The previous Victorian model of health practitioner registration was introduced in 1993–94, with the passage of the Nurses Act 1993 and the Medical Practice Act 1994. Eight new Acts of Parliament were subsequently passed and common core provisions were introduced to regulate the registered health professions. However, not all of the health practitioner registration Acts were updated to incorporate the modern provisions.
In May 2002 the Victorian Parliament passed a series of significant reforms to the Medical Practice Act 1994. These included powers for the Medical Practitioners Board of Victoria to regulate:
- practitioners who may have been performing poorly
- corporate owners of medical practices.
The review provided the opportunity to consider whether legislation and reforms introduced since 1993–94 in various Acts should be extended to cover all of the registered health professions.
The review was also an opportunity to examine the Victorian model of health practitioner regulation to make sure that the legislative framework:
- equipped the registration boards to protect the public
- addressed emerging challenges in the regulation of the health professions.
Following a public announcement by the then Minister for Health, the Hon. John Thwaites MP, the department’s review of the regulation of the health professions began in late 2002.
Objectives of the review
The review’s three main objectives were to:
- ensure the framework for regulating Victoria’s health professionals was up to date, responsive and equipped health practitioner registration boards to protect the public and address emerging challenges
- promote consumer and community confidence in the operation of Victoria’s regulatory scheme
- ensure good links existed between the mechanisms that oversee practitioner quality and those that ensure health system quality.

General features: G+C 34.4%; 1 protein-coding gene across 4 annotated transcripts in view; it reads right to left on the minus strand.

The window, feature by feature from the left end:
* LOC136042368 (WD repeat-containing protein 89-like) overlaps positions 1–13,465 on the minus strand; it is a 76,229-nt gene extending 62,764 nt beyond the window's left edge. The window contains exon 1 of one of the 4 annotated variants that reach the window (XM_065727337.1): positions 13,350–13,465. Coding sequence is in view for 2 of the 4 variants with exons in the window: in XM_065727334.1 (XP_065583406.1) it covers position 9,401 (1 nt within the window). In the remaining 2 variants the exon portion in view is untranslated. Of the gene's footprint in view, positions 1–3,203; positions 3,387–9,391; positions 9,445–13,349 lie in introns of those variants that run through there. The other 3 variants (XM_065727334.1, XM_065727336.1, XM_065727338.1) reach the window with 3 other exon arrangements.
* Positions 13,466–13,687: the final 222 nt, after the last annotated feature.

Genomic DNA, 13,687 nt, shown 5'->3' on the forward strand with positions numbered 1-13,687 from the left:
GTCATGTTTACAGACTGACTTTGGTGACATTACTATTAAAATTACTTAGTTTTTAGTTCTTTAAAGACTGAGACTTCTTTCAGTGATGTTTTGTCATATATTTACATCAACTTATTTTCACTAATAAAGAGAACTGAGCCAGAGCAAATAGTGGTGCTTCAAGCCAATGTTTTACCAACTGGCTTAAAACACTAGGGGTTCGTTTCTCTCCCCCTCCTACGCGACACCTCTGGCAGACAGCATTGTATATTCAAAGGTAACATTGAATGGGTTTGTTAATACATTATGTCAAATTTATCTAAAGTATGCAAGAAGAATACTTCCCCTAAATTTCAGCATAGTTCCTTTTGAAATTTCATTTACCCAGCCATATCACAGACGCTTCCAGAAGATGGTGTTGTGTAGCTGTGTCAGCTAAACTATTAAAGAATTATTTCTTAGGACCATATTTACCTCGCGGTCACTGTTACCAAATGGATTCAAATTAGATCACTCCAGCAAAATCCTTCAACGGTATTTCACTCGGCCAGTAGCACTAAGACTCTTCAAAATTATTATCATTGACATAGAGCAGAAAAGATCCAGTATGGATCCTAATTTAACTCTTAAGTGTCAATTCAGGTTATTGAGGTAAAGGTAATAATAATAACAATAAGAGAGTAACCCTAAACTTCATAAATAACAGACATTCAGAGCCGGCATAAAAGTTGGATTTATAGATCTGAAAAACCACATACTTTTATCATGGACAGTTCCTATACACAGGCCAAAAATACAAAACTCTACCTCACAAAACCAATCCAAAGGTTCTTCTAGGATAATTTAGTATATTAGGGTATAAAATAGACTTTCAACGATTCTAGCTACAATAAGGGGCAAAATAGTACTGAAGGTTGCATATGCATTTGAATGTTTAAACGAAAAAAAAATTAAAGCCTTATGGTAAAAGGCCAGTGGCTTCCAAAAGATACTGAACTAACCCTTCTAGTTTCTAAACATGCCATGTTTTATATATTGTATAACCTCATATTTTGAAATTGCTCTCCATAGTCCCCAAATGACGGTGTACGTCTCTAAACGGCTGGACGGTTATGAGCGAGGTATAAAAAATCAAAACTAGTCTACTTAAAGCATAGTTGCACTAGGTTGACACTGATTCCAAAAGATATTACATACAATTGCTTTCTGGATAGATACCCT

Principles for reform
The review was guided by the following principles for reform.
Registration boards should be accountable to the Victorian community for their decisions and operations.
The decision-making processes of registration boards should be open, clear and understandable to both consumers and professionals.
Registration boards should maintain an acceptable balance between protecting patients’/consumers’ rights and interests, and those of the regulated health professionals.
The regulatory system should be effective in protecting the public from harm while supporting and fostering the provision of high-quality care.
The resources expended and the administrative burden imposed by the health professions regulatory system should be justified in terms of the benefits to the Victorian community.
The regulatory system should be able to respond to emerging issues in a timely manner as the healthcare system evolves and the roles and functions of health professionals change.
There should be consistency across Australian states and territories in the regulatory arrangements for the health professions.
Discussion paper – October 2003
A 2003 discussion paper provided practitioners, professional associations and interested consumers the opportunity to comment on proposals for the reform of the Victorian health professions regulatory system.
Options paper – April 2005
Following consideration of the issues raised in submissions to the discussion paper, the department released a 2005 options paper with various proposals for structural and legislative reform.
Consultation – May 2005
To allow interested parties to comment on the issues raised in the discussion paper, the department held a further round of consultation early in May 2005.
Final reforms – July 2005
Following consultation, the proposed reforms were finalised and in-principle approval was granted to begin drafting new legislation.
Various minor reforms were introduced by the Health Legislation (Miscellaneous Amendments) Act 2005, which was passed by the Victorian Parliament on 19 July 2005. These minor reforms were identified through the review process as amendments that could be made immediately to improve the functionality and administration of various boards.
Health Professions Registration Act 2005
However, the key result of the review was the passage of the Health Professions Registration Act 2005, which came into operation on 1 July 2007.
A range of research projects were commissioned as part of the Review of the Regulation of the Health Professions in Victoria,including:
Inquiry into the Practice of Recovered Memory Therapy
Seventeen submissions were received in response to the review’s discussion paper. In November 2004 the Minister for Health requested the Health Services Commissioner conduct an inquiry into the practice of ‘recovered memory therapy’ in Victoria under s. 9(1)(m) of the Health Services (Conciliation and Review) Act 1987.
Reviewed 09 September 2015